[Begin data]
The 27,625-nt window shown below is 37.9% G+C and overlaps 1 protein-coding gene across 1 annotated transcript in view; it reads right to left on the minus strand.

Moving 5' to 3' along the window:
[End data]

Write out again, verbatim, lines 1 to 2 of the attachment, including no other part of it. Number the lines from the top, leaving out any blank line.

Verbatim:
The 27,625-nt window shown below is 37.9% G+C and overlaps 1 protein-coding gene across 1 annotated transcript in view; it reads right to left on the minus strand.

Moving 5' to 3' along the window: